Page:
Covid Relief And The Housing Market

By Damian Bell

Late last year, Congress passed a $1.4 trillion continuing resolution to fund the federal government. Just a few months later, a newly inaugurated president is pushing a newly inaugurated Congress to pass a Covid-19 relief bill that dwarfs that government funding package by $500 billion—for a total price tag of $1.9 trillion. 

For a housing market that has stood out as a rare bright spot in an otherwise faltering economy, the mammoth undertaking raises the question: What’s in the offing?

If it becomes law, the unprecedented liquidity in the stimulus bill seems poised to support continued gains in house prices, which have boomed in recent months thanks to low interest rates. In short, the plan signals smooth sailing ahead—at least for now. 

The Biden administration’s proposal would initiate another round of direct checks for Americans, this time in the amount of $1,400 for individuals. It would also, among other things, boost unemployment aid from $300 to $400 through September 2021 and extend $440 billion in aid to state and local governments. 

Of particular interest to observers of the housing market is the establishment of a $10 billion fund that would be distributed to states for the purpose of helping homeowners catch up on their mortgage payments and utility costs. For lenders facing over 10 million homeowners behind on their payments, every dollar helps.

Storm Clouds?

But notwithstanding the present boom showing no immediate sign of slowing, some experts also caution that troubling indicators may represent storm clouds on the horizon. 

Numerous households are hanging on mainly because of forgiving forbearance policies, says Amit Seru, professor of Finance at Stanford University. 

“There are a lot of housing payments still to be paid. And if the interest rates creep up—which might be the case given the overheated economy with inflated asset prices—the housing boom may end quickly,” Seru said.

According to the Mortgage Bankers Association, 2.6 million homeowners are currently in a forbearance plan. This month, the Biden administration—in an administrative action separate from the relief bill currently before Congress—extended forbearance programs and the ban on foreclosures through June 2021. 

According to Seru, a crucial question is how long forbearance policies can be extended without destabilizing the banks and investors financing loans.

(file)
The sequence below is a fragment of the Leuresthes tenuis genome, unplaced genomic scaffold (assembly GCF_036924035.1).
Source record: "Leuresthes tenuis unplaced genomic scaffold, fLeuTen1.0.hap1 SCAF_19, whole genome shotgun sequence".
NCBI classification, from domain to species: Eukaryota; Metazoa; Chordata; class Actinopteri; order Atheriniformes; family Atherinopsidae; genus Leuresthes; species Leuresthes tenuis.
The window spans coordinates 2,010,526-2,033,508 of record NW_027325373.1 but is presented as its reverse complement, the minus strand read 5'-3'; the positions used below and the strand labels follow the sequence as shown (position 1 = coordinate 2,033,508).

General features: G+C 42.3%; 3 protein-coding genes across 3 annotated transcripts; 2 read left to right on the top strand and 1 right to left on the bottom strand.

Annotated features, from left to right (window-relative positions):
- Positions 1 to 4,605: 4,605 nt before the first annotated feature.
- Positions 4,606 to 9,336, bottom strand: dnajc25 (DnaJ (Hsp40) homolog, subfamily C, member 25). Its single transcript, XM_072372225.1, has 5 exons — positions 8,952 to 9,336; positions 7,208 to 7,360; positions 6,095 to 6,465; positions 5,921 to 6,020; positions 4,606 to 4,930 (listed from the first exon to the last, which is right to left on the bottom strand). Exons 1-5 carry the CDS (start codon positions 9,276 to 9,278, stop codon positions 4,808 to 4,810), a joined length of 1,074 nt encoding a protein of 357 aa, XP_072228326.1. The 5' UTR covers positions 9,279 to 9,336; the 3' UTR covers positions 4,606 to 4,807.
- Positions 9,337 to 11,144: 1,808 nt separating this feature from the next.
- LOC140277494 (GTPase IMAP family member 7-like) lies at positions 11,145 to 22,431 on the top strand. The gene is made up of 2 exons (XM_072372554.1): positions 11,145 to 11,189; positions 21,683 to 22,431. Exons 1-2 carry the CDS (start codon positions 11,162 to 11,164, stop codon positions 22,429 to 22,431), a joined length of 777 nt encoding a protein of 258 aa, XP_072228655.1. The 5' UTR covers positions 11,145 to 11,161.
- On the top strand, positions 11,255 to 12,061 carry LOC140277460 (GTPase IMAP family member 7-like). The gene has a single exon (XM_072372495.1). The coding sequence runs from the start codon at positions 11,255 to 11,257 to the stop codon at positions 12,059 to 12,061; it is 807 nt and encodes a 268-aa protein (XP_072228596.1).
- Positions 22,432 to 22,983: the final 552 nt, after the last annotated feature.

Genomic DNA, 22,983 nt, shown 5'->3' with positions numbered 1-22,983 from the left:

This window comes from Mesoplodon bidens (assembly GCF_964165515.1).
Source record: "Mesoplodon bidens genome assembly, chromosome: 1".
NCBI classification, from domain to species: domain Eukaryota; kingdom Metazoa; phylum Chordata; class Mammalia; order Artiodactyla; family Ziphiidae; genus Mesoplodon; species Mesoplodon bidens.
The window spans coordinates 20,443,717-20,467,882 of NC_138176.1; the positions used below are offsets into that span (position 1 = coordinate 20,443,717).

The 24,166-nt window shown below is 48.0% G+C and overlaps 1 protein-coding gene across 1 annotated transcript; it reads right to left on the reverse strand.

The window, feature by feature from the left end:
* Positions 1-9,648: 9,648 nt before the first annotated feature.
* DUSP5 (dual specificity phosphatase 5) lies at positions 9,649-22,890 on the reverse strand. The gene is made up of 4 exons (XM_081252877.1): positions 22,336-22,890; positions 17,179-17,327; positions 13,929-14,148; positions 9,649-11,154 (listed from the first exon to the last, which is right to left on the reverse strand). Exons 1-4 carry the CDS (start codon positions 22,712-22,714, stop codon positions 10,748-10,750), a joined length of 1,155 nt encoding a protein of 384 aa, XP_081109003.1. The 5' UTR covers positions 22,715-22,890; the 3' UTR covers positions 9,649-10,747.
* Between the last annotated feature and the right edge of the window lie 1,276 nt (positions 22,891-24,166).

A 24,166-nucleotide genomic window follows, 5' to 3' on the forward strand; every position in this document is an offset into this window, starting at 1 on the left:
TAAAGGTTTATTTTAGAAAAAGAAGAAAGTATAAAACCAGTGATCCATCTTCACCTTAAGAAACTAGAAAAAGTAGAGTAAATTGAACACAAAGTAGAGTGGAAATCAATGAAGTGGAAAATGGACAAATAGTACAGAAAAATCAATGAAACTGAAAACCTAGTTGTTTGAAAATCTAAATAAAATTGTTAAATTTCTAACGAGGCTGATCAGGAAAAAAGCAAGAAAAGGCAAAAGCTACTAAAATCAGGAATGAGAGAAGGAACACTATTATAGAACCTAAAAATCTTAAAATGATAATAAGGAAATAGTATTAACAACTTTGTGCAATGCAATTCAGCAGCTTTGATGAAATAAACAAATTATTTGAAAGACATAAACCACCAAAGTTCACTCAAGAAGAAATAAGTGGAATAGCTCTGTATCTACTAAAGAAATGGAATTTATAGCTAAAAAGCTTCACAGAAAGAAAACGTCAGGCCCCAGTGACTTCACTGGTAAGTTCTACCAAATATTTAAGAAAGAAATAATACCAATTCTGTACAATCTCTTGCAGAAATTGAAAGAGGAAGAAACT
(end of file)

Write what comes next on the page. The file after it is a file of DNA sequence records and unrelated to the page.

“How this ‘forbearance overhang’ is unwound will be critical,” he told Mortgage Note. 

When the bill comes due, requiring payments upfront may dampen economic recovery. On the other hand, backloading them (or forgiving them entirely) “could threaten the stability of the banking sector and dampen lending by banks,” Seru said. 

Safety Valve

If low interest rates hold, however, a safety valve may exist anyway, argued Tobias Peter, Director of Research at the American Enterprise Institute’s Housing Center. 

“Home prices are going up very, very strongly and will continue to do so. … So even if you get into trouble – if you fell behind on your mortgage and ended up in forbearance – you always have the option of selling your home or possibly refinancing because interest rates have dropped so much,” Peter said. 

While he didn’t rule out the possibility of pain in certain areas, Peter sounded a more encouraging note for the industry: “For the market as a whole, it seems unlikely that with rates so low and so much demand and so little supply that home prices are going to turn anytime soon.”

According to Peter, though, that doesn’t mean other issues don’t loom over a longer time horizon. While prior Covid-19 relief packages—already unprecedented before the Biden administration’s $1.9 trillion proposal—so far have not produced runaway inflation in the broader economy, price appreciation of assets like homes is nothing to sniff at. 

The dramatic recent price growth, driven in part by low interest rates and tight supply is predicted to continue and perhaps even accelerate over the coming months. The sharp increase represents an intensification of a longer-term trend: according to the Housing Institute’s research, home prices have shot up 75 percent since 2012. What worries Peter about that number? 

“Market fundamentals, such as construction costs, wages, or rents ultimately underpin home prices,” he said. “They’ve only increased 25 to 35 percent over the same period. This is unsustainable over the long term.” 

Peter worries that this gap is now only going to grow. “The further home prices get away from their fundamentals, the more painful the eventual home price correction will be,” he argued. 

Asked about similar issues, Seru also sounded a cautionary note. While predicting inflation has been a fool’s errand for years, he acknowledged the possibility that low rates and stimulus may create inflation.

“If house prices start falling due to dampened housing demand, we might end up in a downward spiral quite quickly,” Seru said. “Let us not forget that unemployment levels are already very high. Combined with falling house prices, we could be back to the Great Recession scenario very quickly.”